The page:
Key points

  • A pilot and passenger were fatally injured when their amateur-built Glasair aircraft collided with terrain in Sydney’s south-west;
  • Preliminary report details factual information gathered during ATSB’s evidence collection phase;
  • Investigation is on-going, with safety analysis and findings to be detailed in investigation’s final report.

An amateur-built Glasair aircraft was observed conducting a shallow climb after take-off from Wedderburn airfield, south-west of Sydney, before colliding with terrain, a preliminary report from an on-going Australian Transport Safety Bureau investigation details.

The pilot and passenger, who co-owned the aircraft, were fatally injured when their Stoddard Hamilton Aircraft Glasair Super II FT impacted terrain 2.7 km from the end of runway 17 at Wedderburn, approximately 2 minutes after take-off, on 26 December 2022.

The report notes that, earlier on the day of the accident, the pilot and passenger had conducted the aircraft’s first flight since its reassembly following importing it from the United States in 2021. The aircraft, which had been assembled from a kit by its previous owner, was powered by a Subaru automotive engine modified for aviation use, and had accumulated about 60 flight hours before arriving in Australia.

“On the day of the accident, the aircraft was flown from Bankstown to Temora, then from Temora to Wedderburn,” ATSB Director Transport Safety Stuart Macleod said.

“While at Temora, it conducted two circuits, before landing and then setting off for Wedderburn, about an hour later.”

On arrival at Wedderburn, the aircraft was positioned on a wide circuit, and landed on runway 17 shortly before 3pm.

“For unknown reasons, the aircraft then became airborne again, and was observed by eyewitnesses and recorded by CCTV to have been in a shallow climb – enough to just clear rising terrain and trees at the end of the runway,” Mr Macleod said.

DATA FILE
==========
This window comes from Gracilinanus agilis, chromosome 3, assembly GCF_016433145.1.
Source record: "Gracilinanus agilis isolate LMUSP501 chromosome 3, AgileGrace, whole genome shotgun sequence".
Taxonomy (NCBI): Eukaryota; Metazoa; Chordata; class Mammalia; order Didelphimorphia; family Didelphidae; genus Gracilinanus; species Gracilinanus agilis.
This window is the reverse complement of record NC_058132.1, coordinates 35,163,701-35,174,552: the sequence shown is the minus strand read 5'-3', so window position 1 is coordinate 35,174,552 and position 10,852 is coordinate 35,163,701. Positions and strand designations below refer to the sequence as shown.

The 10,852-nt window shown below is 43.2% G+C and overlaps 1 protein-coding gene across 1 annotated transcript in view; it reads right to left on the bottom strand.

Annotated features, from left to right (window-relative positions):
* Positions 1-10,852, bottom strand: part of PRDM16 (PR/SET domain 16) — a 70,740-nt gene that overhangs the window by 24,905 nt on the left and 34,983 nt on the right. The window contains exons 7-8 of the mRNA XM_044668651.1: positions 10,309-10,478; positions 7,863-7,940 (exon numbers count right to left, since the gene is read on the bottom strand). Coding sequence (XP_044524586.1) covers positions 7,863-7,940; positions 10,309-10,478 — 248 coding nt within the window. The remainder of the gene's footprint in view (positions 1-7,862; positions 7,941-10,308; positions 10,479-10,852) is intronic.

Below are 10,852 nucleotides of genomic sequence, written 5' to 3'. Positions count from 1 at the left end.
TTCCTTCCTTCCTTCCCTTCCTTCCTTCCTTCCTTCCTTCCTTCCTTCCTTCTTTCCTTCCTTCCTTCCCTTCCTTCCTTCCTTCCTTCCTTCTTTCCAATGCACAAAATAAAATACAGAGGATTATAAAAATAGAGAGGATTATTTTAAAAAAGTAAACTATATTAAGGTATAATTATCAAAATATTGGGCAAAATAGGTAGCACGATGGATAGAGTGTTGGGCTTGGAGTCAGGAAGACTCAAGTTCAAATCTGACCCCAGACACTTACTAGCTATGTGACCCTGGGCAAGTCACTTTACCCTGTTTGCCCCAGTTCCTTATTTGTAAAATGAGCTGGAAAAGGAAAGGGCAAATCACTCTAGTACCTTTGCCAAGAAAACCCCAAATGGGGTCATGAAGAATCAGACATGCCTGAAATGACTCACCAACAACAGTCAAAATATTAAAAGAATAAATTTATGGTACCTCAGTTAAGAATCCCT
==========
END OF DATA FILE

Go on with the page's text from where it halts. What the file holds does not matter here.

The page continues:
“About two minutes after disappearing from view, the aircraft collided with terrain, about 150 m from Appin Road.”

The wreckage of the aircraft was consumed by post-impact fire, which also started a small bushfire.

“To the extent possible due to the condition of the wreckage, on-site examination of the aircraft’s flight controls and structure did not identify any pre-existing faults or failures,” Mr Macleod noted.

“Several components have been retained by the ATSB for further examination, however.”

The on-going investigation will examine the aircraft’s maintenance history, its weight and balance and performance characteristics, and the meteorological conditions at the time of the accident.

“The ATSB will also analyse CCTV footage and flight track data, evaluate witness information, give consideration to the impact sequence and accident survivability, review flight planning considerations and pilot qualifications, experience and medical information.”

A final report, detailing the ATSB’s findings and analysis, will be released at the conclusion of the investigation.

“However, should a critical safety issue be identified during the course of the investigation, the ATSB will immediately notify relevant parties so appropriate and timely safety action can be taken,” Mr Macleod concluded.

Read the preliminary report: AO-2022-068: Collision with terrain involving, Stoddard Hamilton Aircraft Glasair Super II FT, N600 near Wedderburn Airport, New South Wales on 26 December 2022

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